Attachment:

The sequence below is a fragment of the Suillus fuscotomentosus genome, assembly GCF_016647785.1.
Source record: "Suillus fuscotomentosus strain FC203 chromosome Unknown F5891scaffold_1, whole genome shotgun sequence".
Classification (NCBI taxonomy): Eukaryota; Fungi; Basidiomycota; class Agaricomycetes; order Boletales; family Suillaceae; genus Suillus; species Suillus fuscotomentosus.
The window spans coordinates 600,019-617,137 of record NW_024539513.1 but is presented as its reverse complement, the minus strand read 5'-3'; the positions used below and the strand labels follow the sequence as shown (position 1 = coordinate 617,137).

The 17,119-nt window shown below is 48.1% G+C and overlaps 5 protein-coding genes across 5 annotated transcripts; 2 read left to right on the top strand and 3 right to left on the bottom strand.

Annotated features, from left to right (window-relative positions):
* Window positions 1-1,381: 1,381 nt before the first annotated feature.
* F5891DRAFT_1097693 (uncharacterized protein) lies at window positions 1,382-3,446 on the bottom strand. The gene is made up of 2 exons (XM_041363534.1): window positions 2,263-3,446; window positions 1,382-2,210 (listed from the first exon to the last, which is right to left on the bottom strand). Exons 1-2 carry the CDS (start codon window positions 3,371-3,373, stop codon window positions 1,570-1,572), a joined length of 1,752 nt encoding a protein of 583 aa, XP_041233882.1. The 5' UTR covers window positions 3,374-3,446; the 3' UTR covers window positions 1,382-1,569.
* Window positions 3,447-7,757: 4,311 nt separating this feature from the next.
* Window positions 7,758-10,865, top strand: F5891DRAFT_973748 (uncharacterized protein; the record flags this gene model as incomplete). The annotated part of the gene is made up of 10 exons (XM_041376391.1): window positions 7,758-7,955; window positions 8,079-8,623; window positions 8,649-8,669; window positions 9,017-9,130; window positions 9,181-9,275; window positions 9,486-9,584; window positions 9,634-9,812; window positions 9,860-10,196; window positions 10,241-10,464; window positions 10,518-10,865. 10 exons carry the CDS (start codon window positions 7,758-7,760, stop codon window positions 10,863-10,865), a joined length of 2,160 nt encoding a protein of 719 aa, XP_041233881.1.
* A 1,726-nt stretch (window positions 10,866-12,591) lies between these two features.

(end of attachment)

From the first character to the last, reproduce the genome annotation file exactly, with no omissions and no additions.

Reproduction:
The sequence below is a fragment of the Suillus fuscotomentosus genome, assembly GCF_016647785.1.
Source record: "Suillus fuscotomentosus strain FC203 chromosome Unknown F5891scaffold_1, whole genome shotgun sequence".
Classification (NCBI taxonomy): Eukaryota; Fungi; Basidiomycota; class Agaricomycetes; order Boletales; family Suillaceae; genus Suillus; species Suillus fuscotomentosus.
The window spans coordinates 600,019-617,137 of record NW_024539513.1 but is presented as its reverse complement, the minus strand read 5'-3'; the positions used below and the strand labels follow the sequence as shown (position 1 = coordinate 617,137).

The 17,119-nt window shown below is 48.1% G+C and overlaps 5 protein-coding genes across 5 annotated transcripts; 2 read left to right on the top strand and 3 right to left on the bottom strand.

Annotated features, from left to right (window-relative positions):
* Window positions 1-1,381: 1,381 nt before the first annotated feature.
* F5891DRAFT_1097693 (uncharacterized protein) lies at window positions 1,382-3,446 on the bottom strand. The gene is made up of 2 exons (XM_041363534.1): window positions 2,263-3,446; window positions 1,382-2,210 (listed from the first exon to the last, which is right to left on the bottom strand). Exons 1-2 carry the CDS (start codon window positions 3,371-3,373, stop codon window positions 1,570-1,572), a joined length of 1,752 nt encoding a protein of 583 aa, XP_041233882.1. The 5' UTR covers window positions 3,374-3,446; the 3' UTR covers window positions 1,382-1,569.
* Window positions 3,447-7,757: 4,311 nt separating this feature from the next.
* Window positions 7,758-10,865, top strand: F5891DRAFT_973748 (uncharacterized protein; the record flags this gene model as incomplete). The annotated part of the gene is made up of 10 exons (XM_041376391.1): window positions 7,758-7,955; window positions 8,079-8,623; window positions 8,649-8,669; window positions 9,017-9,130; window positions 9,181-9,275; window positions 9,486-9,584; window positions 9,634-9,812; window positions 9,860-10,196; window positions 10,241-10,464; window positions 10,518-10,865. 10 exons carry the CDS (start codon window positions 7,758-7,760, stop codon window positions 10,863-10,865), a joined length of 2,160 nt encoding a protein of 719 aa, XP_041233881.1.
* A 1,726-nt stretch (window positions 10,866-12,591) lies between these two features.